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5 February 2019

Taking the Long View: Arctic Relations and the Historical Imperative

Woitkowitz image 1.jpg

Petermann’s polar projection map of ocean currents in the Arctic and a crosspolar land bridge, 1865 (Source: Petermanns Geographische Mitteilungen, 1865).

© John Woitkowitz

Speaking during the 2nd Arctic Science Ministerial in Berlin in October 2018, Georg

Schütte, State Secretary for Education and Research made the case for Germany’s

Arctic bona fides: “For a century and a half, we have conducted research at the North

Pole. Over this period, we have gained a significant reputation. It is in this sense that

Germany is an honest broker of the interests of all participants involved” in the region.

Promoting Germany’s signature project in the Arctic for 2019, the multinational drift

expedition MOSAiC, Schütte added that polar science continued to inspire a sense of “adventure,” [1] a notion echoed by a cinematic trailer for the expedition “far away from civilization.”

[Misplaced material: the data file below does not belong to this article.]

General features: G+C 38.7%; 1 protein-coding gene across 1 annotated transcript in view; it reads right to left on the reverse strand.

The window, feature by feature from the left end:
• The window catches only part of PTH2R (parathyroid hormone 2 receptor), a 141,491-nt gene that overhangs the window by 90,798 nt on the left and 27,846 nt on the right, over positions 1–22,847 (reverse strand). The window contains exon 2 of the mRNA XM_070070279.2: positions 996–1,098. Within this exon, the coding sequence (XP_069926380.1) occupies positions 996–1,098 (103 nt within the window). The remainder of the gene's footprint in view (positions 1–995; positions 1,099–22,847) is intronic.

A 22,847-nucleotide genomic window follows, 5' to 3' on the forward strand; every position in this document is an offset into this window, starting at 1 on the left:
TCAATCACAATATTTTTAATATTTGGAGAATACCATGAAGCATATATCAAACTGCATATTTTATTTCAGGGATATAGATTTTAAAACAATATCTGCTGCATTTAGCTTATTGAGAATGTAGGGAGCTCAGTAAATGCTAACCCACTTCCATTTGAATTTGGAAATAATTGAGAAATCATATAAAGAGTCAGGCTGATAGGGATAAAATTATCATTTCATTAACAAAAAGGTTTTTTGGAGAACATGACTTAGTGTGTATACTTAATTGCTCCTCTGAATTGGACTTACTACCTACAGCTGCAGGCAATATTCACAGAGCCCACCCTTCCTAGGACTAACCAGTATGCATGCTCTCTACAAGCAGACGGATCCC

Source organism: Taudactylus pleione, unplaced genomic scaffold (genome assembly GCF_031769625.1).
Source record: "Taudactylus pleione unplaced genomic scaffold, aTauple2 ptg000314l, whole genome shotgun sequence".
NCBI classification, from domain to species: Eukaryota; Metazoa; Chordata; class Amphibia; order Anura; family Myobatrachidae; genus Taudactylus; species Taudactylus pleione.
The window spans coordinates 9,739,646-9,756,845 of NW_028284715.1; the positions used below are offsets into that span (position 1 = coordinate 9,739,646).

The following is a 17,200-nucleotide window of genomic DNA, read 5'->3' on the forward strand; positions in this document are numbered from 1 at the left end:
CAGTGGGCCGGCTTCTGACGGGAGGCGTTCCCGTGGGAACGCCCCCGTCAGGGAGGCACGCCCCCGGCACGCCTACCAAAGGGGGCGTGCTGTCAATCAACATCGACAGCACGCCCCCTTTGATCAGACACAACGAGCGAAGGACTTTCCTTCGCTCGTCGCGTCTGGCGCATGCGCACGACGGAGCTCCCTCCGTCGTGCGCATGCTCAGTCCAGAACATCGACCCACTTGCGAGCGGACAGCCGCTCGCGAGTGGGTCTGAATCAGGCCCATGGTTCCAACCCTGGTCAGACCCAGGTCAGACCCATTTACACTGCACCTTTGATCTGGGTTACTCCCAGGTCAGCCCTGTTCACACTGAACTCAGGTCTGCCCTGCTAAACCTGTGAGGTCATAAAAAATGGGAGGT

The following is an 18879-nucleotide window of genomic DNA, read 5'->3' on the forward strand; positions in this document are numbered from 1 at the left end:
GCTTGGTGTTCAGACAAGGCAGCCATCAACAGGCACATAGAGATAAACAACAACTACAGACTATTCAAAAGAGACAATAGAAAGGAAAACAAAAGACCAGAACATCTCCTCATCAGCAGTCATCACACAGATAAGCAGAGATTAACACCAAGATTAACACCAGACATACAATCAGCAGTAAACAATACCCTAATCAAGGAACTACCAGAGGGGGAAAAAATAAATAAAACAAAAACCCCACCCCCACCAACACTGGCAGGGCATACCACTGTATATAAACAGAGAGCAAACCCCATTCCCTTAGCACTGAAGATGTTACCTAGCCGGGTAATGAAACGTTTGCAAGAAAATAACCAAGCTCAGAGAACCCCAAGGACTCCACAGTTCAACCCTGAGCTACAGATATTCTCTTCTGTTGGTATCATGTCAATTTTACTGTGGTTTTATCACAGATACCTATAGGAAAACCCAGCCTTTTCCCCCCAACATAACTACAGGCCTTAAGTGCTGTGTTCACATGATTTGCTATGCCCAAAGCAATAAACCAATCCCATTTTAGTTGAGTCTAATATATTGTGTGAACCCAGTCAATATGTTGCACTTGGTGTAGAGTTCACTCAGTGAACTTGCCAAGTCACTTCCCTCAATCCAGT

A dominant trope of conversations about the circumpolar regions is the notion of dispruption and change. The focus on the Arctic as a region under duress from natural transformations can be observed, for example, in the pages of newsmedia, the agendas of political and scientific gatherings, and the public imagination, more broadly. It does not come as a surprise then that beyond the confines of historically-minded scholars and knowledge-holders, current changes and developments in the circumpolar world are rarely contextualized within the longue dureé of polar history. Instead, a historical amnesia privileges a presentist conception driven by an accelerated awareness of the environmental changes in the polar regions. In turn, this portends to obfuscate what the nineteenth-century historian Jacob Burckhardt identified as “the recurrent, the constant, and the typical,” [2] in other words the continuities and legacies that continue to exert their grasp on the mental maps of actors in the regions today. The emergence of competing temporalities is a result of this phenomenon, disconnecting millenia of indigenous history and centuries of European and American activities from present conversations about the state and the future of the Arctic regions and its peoples.